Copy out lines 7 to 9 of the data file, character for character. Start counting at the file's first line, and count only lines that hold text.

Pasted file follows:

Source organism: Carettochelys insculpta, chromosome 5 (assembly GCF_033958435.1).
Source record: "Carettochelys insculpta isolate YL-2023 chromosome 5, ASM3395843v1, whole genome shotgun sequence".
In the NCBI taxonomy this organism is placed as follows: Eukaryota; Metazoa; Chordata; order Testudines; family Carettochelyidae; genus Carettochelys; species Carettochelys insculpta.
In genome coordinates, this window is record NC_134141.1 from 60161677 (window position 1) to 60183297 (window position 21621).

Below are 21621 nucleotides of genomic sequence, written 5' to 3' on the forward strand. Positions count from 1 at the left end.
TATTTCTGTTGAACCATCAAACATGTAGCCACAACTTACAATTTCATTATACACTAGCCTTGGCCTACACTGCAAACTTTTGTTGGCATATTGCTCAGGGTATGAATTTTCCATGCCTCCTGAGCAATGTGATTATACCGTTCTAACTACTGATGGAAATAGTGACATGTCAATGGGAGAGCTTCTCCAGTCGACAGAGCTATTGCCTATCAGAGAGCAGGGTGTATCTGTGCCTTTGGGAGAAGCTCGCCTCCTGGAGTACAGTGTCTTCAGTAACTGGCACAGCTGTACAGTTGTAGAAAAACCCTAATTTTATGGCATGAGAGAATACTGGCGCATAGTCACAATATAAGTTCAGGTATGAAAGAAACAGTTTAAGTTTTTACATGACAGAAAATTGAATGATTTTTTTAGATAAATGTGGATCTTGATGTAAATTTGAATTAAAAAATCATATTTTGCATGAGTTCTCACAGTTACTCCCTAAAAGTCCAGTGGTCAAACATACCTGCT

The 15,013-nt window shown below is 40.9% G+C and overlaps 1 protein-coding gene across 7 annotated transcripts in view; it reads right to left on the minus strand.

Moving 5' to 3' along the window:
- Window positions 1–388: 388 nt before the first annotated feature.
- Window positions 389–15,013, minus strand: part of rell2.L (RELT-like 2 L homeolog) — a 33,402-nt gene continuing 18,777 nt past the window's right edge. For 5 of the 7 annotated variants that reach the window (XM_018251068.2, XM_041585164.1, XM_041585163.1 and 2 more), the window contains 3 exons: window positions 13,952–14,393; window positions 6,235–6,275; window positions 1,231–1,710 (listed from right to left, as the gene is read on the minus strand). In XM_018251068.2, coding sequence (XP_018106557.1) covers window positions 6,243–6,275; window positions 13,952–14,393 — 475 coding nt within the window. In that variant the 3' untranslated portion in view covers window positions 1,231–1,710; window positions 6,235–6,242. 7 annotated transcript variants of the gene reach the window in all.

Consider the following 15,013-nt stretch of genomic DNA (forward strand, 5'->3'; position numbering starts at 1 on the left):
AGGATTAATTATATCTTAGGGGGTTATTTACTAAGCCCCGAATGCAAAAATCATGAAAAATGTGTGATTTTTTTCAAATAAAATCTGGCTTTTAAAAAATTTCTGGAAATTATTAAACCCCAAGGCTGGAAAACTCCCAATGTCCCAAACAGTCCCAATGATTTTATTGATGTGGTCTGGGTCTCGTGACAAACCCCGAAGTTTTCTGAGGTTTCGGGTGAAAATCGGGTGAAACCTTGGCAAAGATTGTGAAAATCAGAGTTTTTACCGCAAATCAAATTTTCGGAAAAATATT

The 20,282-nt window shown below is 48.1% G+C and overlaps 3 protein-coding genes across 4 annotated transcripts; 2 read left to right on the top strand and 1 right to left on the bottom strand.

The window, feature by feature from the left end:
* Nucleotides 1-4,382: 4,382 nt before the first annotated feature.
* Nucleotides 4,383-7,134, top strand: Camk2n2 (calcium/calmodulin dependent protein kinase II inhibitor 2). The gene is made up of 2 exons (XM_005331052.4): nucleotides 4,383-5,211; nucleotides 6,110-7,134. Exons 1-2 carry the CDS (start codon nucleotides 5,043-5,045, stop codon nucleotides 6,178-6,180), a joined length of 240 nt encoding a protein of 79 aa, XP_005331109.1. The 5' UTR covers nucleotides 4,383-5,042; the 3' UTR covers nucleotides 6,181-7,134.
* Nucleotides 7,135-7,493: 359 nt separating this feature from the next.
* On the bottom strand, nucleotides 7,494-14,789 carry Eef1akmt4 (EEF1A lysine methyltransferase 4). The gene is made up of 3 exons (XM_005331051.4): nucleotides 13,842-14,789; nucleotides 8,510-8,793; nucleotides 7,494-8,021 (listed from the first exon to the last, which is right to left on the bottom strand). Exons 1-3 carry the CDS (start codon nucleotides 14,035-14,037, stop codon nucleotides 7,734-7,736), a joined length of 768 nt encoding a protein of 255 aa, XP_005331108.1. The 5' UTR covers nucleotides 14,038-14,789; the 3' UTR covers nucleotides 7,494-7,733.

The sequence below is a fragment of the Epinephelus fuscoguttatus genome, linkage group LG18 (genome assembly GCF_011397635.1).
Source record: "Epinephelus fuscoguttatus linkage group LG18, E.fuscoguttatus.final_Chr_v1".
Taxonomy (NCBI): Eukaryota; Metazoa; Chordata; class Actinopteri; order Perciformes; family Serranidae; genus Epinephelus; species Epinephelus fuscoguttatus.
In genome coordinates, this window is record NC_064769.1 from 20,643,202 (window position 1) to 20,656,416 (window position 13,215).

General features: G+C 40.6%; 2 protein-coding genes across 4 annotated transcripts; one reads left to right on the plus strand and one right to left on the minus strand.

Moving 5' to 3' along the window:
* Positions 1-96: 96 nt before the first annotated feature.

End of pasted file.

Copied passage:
The 15,013-nt window shown below is 40.9% G+C and overlaps 1 protein-coding gene across 7 annotated transcripts in view; it reads right to left on the minus strand.

Moving 5' to 3' along the window:
- Window positions 1–388: 388 nt before the first annotated feature.